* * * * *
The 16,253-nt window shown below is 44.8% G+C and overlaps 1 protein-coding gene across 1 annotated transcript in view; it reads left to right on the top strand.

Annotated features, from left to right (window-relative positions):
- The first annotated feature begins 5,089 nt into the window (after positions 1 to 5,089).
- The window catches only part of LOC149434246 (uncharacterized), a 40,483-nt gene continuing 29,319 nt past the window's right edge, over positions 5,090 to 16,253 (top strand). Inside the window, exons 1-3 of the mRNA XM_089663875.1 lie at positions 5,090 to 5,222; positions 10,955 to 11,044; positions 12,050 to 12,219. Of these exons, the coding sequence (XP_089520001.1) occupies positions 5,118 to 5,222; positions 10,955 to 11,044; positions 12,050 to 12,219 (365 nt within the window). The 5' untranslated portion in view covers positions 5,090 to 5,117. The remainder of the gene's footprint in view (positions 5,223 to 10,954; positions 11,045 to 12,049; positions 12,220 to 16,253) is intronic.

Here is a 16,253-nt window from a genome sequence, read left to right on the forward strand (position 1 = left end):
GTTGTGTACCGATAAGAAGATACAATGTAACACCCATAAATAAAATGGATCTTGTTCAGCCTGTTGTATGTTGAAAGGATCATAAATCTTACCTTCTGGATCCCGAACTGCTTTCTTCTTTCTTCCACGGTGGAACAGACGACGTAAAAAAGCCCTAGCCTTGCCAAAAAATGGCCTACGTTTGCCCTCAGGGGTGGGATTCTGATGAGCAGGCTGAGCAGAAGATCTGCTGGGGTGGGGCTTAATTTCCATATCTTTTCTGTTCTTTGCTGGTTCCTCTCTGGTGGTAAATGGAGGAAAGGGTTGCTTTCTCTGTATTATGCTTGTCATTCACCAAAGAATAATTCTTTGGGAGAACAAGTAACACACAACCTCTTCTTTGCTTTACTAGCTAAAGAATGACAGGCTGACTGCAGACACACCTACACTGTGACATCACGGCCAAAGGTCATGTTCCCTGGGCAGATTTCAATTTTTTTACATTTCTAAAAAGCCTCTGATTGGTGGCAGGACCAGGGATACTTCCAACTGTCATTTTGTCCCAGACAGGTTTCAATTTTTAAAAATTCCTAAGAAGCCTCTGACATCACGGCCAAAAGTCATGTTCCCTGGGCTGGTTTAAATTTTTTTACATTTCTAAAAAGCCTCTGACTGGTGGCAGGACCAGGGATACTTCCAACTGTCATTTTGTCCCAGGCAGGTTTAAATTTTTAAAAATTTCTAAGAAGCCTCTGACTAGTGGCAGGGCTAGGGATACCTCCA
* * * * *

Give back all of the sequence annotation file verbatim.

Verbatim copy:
The 16,253-nt window shown below is 44.8% G+C and overlaps 1 protein-coding gene across 1 annotated transcript in view; it reads left to right on the top strand.

Annotated features, from left to right (window-relative positions):
- The first annotated feature begins 5,089 nt into the window (after positions 1 to 5,089).
- The window catches only part of LOC149434246 (uncharacterized), a 40,483-nt gene continuing 29,319 nt past the window's right edge, over positions 5,090 to 16,253 (top strand). Inside the window, exons 1-3 of the mRNA XM_089663875.1 lie at positions 5,090 to 5,222; positions 10,955 to 11,044; positions 12,050 to 12,219. Of these exons, the coding sequence (XP_089520001.1) occupies positions 5,118 to 5,222; positions 10,955 to 11,044; positions 12,050 to 12,219 (365 nt within the window). The 5' untranslated portion in view covers positions 5,090 to 5,117. The remainder of the gene's footprint in view (positions 5,223 to 10,954; positions 11,045 to 12,049; positions 12,220 to 16,253) is intronic.

Here is a 16,253-nt window from a genome sequence, read left to right on the forward strand (position 1 = left end):
GTTGTGTACCGATAAGAAGATACAATGTAACACCCATAAATAAAATGGATCTTGTTCAGCCTGTTGTATGTTGAAAGGATCATAAATCTTACCTTCTGGATCCCGAACTGCTTTCTTCTTTCTTCCACGGTGGAACAGACGACGTAAAAAAGCCCTAGCCTTGCCAAAAAATGGCCTACGTTTGCCCTCAGGGGTGGGATTCTGATGAGCAGGCTGAGCAGAAGATCTGCTGGGGTGGGGCTTAATTTCCATATCTTTTCTGTTCTTTGCTGGTTCCTCTCTGGTGGTAAATGGAGGAAAGGGTTGCTTTCTCTGTATTATGCTTGTCATTCACCAAAGAATAATTCTTTGGGAGAACAAGTAACACACAACCTCTTCTTTGCTTTACTAGCTAAAGAATGACAGGCTGACTGCAGACACACCTACACTGTGACATCACGGCCAAAGGTCATGTTCCCTGGGCAGATTTCAATTTTTTTACATTTCTAAAAAGCCTCTGATTGGTGGCAGGACCAGGGATACTTCCAACTGTCATTTTGTCCCAGACAGGTTTCAATTTTTAAAAATTCCTAAGAAGCCTCTGACATCACGGCCAAAAGTCATGTTCCCTGGGCTGGTTTAAATTTTTTTACATTTCTAAAAAGCCTCTGACTGGTGGCAGGACCAGGGATACTTCCAACTGTCATTTTGTCCCAGGCAGGTTTAAATTTTTAAAAATTTCTAAGAAGCCTCTGACTAGTGGCAGGGCTAGGGATACCTCCA